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Last updated April 17th, 2020
The monumental Coronavirus Aid, Relief, and Economic Security Act (“CARES Act”), signed into law on March 27, 2020, authorized a massive expansion of unemployment insurance benefits for workers negatively impacted by COVID-19. It does so in a few key ways: it supercharged existing benefits, expanded eligibility, and extended benefits to many business owners.
People Can Receive More Benefits For Longer
First, workers eligible for unemployment may now receive an additional $600 per week while receiving unemployment from April 5, 2020 through July 31, 2020. This is on top of the weekly benefit amount the worker would normally receive. Just like any other state-administered unemployment benefits, the additional income is taxable.
Second, the CARES Act extends how long a worker can receive payments. Now, if a worker is unemployed or partially employed due to COVID-19, they can receive an additional 13 weeks of unemployment. Previously, Illinois ended unemployment benefits after 26 weeks; under the CARES Act, that changes to 39 weeks. These extended benefits are available through December 31, 2020.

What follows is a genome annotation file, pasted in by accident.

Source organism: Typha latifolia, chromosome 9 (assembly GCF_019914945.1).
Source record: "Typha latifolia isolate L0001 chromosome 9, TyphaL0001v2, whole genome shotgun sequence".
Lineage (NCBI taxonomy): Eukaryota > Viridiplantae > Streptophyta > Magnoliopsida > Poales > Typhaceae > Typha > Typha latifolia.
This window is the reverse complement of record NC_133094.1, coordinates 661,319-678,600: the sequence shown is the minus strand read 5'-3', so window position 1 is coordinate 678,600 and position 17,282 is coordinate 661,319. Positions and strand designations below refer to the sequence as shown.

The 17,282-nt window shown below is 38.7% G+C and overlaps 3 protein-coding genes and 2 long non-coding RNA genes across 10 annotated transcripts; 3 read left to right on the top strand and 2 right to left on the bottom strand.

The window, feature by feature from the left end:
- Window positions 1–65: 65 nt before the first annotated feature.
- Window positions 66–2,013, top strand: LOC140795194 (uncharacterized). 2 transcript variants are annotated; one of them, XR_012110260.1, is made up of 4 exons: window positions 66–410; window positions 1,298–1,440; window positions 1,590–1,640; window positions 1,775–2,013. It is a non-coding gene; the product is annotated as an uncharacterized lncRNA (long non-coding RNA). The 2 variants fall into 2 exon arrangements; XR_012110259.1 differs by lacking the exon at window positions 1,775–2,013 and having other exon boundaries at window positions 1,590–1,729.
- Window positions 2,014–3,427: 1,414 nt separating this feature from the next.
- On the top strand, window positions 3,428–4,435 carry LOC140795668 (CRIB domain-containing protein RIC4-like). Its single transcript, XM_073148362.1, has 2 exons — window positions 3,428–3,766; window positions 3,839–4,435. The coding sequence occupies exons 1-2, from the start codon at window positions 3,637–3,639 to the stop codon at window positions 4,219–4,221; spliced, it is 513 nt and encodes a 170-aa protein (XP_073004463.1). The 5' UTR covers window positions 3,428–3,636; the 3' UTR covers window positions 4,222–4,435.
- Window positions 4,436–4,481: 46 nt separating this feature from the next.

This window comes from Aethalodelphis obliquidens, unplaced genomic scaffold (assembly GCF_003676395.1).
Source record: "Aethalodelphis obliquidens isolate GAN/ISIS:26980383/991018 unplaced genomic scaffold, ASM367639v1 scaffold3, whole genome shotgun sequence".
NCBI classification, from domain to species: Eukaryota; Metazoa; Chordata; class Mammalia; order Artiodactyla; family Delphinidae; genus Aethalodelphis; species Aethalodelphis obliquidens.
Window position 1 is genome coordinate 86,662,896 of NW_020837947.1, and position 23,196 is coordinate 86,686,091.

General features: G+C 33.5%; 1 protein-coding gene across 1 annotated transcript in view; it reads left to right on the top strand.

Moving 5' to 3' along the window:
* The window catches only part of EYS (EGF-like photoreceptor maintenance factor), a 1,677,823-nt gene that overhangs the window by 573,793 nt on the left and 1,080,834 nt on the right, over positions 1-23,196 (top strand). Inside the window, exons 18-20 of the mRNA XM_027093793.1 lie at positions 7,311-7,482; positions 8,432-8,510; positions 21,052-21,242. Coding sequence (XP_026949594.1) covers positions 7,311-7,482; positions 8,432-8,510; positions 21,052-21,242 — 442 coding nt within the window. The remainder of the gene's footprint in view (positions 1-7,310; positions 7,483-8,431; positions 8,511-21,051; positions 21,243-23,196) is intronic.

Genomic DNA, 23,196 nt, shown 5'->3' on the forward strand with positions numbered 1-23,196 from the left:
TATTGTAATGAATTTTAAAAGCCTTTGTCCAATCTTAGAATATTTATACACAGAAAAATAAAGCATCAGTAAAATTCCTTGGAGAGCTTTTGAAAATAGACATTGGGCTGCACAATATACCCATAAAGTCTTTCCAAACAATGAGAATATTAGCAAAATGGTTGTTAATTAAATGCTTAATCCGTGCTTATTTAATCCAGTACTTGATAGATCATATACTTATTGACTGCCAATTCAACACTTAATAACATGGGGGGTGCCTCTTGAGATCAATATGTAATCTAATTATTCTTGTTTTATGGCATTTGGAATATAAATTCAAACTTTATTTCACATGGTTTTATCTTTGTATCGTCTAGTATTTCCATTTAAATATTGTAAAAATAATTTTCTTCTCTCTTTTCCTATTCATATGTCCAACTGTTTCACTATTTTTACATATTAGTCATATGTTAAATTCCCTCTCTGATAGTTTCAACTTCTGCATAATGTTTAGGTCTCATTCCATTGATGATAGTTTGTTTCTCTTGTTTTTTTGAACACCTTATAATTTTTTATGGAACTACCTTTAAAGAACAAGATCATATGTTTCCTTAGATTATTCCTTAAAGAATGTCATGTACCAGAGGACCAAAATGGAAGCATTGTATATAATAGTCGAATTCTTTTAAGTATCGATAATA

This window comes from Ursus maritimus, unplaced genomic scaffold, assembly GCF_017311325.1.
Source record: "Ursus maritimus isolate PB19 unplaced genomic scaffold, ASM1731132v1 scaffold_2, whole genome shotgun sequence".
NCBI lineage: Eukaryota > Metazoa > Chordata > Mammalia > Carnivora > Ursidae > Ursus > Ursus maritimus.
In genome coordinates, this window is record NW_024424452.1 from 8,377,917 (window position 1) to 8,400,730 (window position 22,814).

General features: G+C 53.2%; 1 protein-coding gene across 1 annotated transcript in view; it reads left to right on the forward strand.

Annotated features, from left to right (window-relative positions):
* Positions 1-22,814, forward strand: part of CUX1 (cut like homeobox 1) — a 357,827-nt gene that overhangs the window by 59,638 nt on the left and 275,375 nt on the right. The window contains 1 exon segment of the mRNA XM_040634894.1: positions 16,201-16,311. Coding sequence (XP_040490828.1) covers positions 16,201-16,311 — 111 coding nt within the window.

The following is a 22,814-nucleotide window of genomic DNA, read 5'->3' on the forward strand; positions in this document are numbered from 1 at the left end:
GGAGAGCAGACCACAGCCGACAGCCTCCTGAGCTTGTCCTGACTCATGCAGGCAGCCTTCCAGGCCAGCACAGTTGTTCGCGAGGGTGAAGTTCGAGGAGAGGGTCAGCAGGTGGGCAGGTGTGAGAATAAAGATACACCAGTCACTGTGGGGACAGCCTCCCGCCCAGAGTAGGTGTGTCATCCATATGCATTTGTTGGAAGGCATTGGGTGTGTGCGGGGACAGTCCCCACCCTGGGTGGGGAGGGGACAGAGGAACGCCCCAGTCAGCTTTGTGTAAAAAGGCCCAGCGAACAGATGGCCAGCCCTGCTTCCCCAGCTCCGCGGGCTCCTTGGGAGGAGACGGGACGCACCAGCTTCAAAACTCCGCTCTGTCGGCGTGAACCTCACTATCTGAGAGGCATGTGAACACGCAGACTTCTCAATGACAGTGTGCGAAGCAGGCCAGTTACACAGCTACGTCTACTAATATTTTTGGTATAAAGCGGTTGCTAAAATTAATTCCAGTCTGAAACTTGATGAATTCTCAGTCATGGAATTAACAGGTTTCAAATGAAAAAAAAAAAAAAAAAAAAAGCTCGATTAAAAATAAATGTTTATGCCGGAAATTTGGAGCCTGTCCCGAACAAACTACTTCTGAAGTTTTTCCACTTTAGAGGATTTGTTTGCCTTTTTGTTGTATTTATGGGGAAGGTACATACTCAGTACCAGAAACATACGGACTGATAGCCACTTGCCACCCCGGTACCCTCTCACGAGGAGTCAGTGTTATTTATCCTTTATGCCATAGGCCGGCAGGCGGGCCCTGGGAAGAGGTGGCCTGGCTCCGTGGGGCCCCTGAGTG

Of course, this all depends on the resiliency of our current system. Many applicants, unclear on how to access these boosted benefits, have expressed frustration at contradictory advice and a lackluster response from unemployment offices – unsurprising, given the drastic changes and rapid rollout. So as you apply, moderate your expectations, and keep trying, even if it takes awhile.
More People Can Receive Benefits Under CARES
The CARES Act also expands coverage to some classes previously unable to access unemployment benefits, such as independent contractors and self-employed individuals. According to the Act, to be eligible for “Pandemic Unemployment Assistance,” one must be unemployed, partially employed, or unable to work for reasons relating to COVID-19, such as:
- An individual has been diagnosed with COVID-19 or is experiencing COVID-19 symptoms and seeking diagnosis;
- A member of the individual’s household has been diagnosed with COVID-19;
- An individual is caring for a family or household member diagnosed with COVID-19;